Friday, 28 August 2015

The Travails of Government Schools

Union Bleating About Government Schools

We have found ourselves choking over the cornflakes, reading the latest bleat from our teacher unions.  They are upset over the unique high school qualification deployed in our government education schools.  It is called the National Certificate of Educational Achievement ("NCEA").  It was designed to ensure that no-one failed.  Everyone could achieve at something.  It was progressive.  It was innovative.  It was the coming thing. 

The teacher unions pushed hard for this new, unique assessment system in our secondary schools (although about forty percent of teachers opposed it at the time--and the level of opposition has remained steady.  But, sadly for the unions and the Progressive establishment, NCEA has been highjacked by the government--that very same entity that owns and operates government schools.  How unreasonable is that.  Achievement rates were pretty dismal under NCEA, so the Ministry of Education stepped in and set some targets.  The pressure started to come on, and the union has commenced a-bleating. That is one Achilles Heel.

A second Achilles Heels of the system (picture it as a centipede; its Achilles Heels are far more than a mere two) is the pluriformity of "subjects" for which NCEA credits are available.  Part of this was driven by the underpinning utopian ideology that believed no-one should fail to achieve.  It necessitated subjects that even students who could not read and write would be able to achieve at something, be it ever so profound as crocheting or local environmental studies (previously called "picking up litter" in the school grounds).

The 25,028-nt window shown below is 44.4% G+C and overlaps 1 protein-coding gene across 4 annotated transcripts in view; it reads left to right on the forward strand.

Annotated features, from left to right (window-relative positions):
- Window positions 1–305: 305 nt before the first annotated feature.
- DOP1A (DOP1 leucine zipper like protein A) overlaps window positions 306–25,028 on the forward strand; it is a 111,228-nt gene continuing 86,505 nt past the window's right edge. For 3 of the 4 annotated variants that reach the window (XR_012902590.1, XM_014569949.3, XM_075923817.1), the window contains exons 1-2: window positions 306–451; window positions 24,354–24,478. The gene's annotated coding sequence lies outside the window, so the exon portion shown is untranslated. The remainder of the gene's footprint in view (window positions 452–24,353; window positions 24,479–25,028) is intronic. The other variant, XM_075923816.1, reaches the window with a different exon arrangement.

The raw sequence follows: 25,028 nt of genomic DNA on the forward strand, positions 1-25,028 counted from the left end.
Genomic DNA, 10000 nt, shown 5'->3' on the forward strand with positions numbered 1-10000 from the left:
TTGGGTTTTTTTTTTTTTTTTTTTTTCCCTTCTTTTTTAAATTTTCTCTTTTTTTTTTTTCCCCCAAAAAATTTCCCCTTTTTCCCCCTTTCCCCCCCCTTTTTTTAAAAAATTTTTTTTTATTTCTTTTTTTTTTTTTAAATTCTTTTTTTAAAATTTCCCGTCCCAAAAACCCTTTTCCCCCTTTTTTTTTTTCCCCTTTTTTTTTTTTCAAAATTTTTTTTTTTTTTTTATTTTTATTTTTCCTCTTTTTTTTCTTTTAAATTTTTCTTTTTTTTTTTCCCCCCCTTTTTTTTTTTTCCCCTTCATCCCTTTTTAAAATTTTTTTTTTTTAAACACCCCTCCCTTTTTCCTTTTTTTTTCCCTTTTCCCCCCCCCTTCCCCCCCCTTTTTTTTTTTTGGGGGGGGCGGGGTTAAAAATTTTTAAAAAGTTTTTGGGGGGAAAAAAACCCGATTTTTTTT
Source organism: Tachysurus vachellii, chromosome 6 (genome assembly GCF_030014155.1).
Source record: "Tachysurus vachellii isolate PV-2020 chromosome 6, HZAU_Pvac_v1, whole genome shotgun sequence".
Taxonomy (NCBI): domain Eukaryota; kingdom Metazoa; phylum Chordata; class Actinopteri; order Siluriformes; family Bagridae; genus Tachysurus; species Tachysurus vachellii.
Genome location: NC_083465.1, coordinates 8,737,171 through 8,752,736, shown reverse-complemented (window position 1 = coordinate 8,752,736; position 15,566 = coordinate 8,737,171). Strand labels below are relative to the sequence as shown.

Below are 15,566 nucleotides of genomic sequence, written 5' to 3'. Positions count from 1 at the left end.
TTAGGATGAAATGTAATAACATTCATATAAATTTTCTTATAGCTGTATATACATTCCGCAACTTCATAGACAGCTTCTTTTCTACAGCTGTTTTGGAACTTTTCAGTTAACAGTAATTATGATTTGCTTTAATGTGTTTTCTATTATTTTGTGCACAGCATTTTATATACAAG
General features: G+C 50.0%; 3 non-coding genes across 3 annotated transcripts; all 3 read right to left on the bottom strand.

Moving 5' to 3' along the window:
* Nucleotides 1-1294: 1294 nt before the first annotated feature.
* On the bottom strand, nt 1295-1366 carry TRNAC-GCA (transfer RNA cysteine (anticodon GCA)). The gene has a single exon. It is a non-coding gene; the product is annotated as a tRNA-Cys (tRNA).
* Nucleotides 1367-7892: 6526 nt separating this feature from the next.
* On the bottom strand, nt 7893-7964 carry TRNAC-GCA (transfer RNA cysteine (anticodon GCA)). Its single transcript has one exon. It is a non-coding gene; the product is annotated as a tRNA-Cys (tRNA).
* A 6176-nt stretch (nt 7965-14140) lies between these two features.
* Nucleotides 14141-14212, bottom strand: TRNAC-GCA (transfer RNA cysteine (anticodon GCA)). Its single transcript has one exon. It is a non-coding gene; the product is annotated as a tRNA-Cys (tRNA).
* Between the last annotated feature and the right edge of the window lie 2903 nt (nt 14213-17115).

Consequently, schools massively increased their operating costs (more plant, equipment, and teachers were needed to cope with the ever burgeoning number of subjects on the menu).  Their capital requirements also exploded (take a gander through most secondary schools and pick out the poshest and biggest building on site--in most cases it will be a building dedicated to the performing arts--now social expectation for a superior NCEA education).

The present NZ government decided that a suite of core subjects and competencies was required if our education standards were to rise.  Most strangely, the core subjects included rather arcane subjects centred around literacy and numeracy.  Effectively, this had the effect of a bazooka blowing a big hole in NCEA ideology: not all subjects were equal, implying that a lot of schools were spending a lot of time on rather irrelevant or less important subjects.  Pity about those Performing Arts complexes.

Here is part of the union's bleat:

A paper released today by the Post-Primary Teachers Association said the government's 85 percent NCEA Level 2 target was encouraging "credit farming" and when combined with other factors, undermining the qualification.  The union said it would only continue to support NCEA if changes were made to ensure it retained its quality and fairness.  These included the removal of the government target, less required moderation, a reduction in the dominance of universities over the qualification, and a ban on international qualifications such as Cambridge and International Baccalaureate.  [NZ Herald]